Waiting Waiting Waiting

Two of my brothers and I took our mother to Mother’s Day brunch yesterday.  (She actually found the place and made the reservation, which is kind of embarrassing. What’s wrong with us?)

The restaurant offered, among other things, a creme brulee French toast as part of a buffet that also included omelets, lox and bagels, a salmon covered with thin cucumber slices arranged to look like scales, various fruit and vegetable salads and a flowing chocolate fountain into which you could dip ripe, sweet strawberries, banana slices, marshmallows and profiteroles — little bubbles of pastry filled with whipped cream. 

There was a barista, and thanks to her I got my mom her first mocha latte, ever. This barista told me she usually works catering jobs, and for a certain generation of coffee drinkers, she provides their first exposure to espresso beverages.  Apparently, not everyone has been inside a Starbucks.  

Along with my two brothers, my son was there, my father, and one of my brothers brought his girlfriend.  We talked about movies, books, TV, news, the difference between MySpace and Facebook, what my parents’ doctors say, what we each had the omelet chef mix into our omelets.  My son is disgusted that I like feta cheese.   My brother’s girlfriend is very thin, but prefers egg-whites only omelets anyway. We gave my mother gifts and discussed each one as she unwrapped them.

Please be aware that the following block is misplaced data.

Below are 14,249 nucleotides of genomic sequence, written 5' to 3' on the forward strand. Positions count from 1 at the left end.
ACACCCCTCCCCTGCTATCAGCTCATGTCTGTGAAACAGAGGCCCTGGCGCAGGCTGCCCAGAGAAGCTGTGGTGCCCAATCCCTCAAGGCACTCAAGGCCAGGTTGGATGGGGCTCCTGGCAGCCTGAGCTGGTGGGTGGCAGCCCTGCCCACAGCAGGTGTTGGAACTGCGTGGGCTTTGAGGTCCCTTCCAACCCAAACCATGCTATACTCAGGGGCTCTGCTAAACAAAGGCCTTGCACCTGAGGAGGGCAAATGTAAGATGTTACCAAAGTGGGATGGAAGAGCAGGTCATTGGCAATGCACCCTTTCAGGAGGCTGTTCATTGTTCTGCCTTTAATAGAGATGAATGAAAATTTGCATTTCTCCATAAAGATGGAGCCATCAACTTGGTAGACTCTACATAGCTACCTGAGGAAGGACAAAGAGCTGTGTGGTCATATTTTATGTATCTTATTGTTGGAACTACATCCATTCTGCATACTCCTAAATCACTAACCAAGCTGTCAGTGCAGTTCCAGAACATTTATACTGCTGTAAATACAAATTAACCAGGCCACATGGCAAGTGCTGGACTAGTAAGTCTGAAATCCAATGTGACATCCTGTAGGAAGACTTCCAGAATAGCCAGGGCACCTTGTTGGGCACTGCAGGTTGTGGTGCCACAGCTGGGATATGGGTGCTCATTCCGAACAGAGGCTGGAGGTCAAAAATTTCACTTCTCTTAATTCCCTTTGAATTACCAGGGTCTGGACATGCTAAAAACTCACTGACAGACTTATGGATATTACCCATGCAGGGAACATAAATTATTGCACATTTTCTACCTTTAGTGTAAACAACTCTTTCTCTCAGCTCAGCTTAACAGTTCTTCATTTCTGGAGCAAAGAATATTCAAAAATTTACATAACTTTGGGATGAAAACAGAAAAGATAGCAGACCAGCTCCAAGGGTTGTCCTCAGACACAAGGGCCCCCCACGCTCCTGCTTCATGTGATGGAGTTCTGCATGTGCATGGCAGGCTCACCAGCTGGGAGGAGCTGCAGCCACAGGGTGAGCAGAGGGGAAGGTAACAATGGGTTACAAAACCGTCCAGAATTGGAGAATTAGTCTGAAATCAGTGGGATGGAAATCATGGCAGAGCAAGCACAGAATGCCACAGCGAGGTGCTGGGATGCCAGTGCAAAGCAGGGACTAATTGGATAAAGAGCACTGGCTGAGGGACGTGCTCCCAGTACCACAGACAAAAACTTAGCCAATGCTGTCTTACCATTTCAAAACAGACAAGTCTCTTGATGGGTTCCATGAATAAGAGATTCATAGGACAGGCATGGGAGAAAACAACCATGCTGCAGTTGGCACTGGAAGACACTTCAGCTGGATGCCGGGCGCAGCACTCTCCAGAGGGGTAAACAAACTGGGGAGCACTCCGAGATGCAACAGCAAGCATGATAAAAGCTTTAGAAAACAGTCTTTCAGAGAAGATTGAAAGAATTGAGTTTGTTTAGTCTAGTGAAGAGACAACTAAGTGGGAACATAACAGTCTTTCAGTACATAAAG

We talked about everything we usually talk about when we get together as a family.  The only topic we avoided was the fact that I might be going to prison in a few weeks.

I say “might be.”  This is because my surrender date has been postponed until the 9th Circuit Appeals Court rules on my request to be free on bail until the appeal is resolved.  Various procedural issues have stretched out this process.  It would seem automatic that bail would be granted pending an appeal, in the event that the appellant wins.  It would seem to me you would need a very good reason to incarcerate someone whose conviction might later be overturned; a history of violence, or a motive to flee the jurisdiction of the United States.  But the system doesn’t always work that way.

Indictment was bizarre.  To see the awesome might of the most powerful government that ever existed aimed at you is like being chased by a grizzly bear. The trial was a battle, albeit on a tilted battleground.  The period after the trial, as I waited for rulings on the motions to overturn the verdict, was one of anger and the kind of helplessness you feel when you’re yelling and no one can hear you. 

But as bad as all of that was, this period — the waiting — is the worst.  Maybe it’s because of the accumulated weight of all that has come before.  I can’t honestly say I’d prefer for it to be resolved, if the resolution entails my surrender.  I look at my wife and son, my job, my parents and my home, and freak out about leaving them all behind; freak out about the chaos my departure will inflict.  But then I stop myself and think: “I’m not going anywhere.  Not now. Not ever. What’s supposed to happen is what will happen — and I don’t belong in prison.”

Over brunch, one of my brothers whipped out his Blackberry to show me a story in LA Weekly about the premier LA blogger, Kevin Roderick.  Kevin was kind enough to mention me to the writer, and the writer, Ella Taylor (whose film reviews I remember enjoying on KPCC) was kind enough to include the mention.  And I immediately felt a little sheepish.  Despite what Kevin says, I know this blog hasn’t been as interesting lately.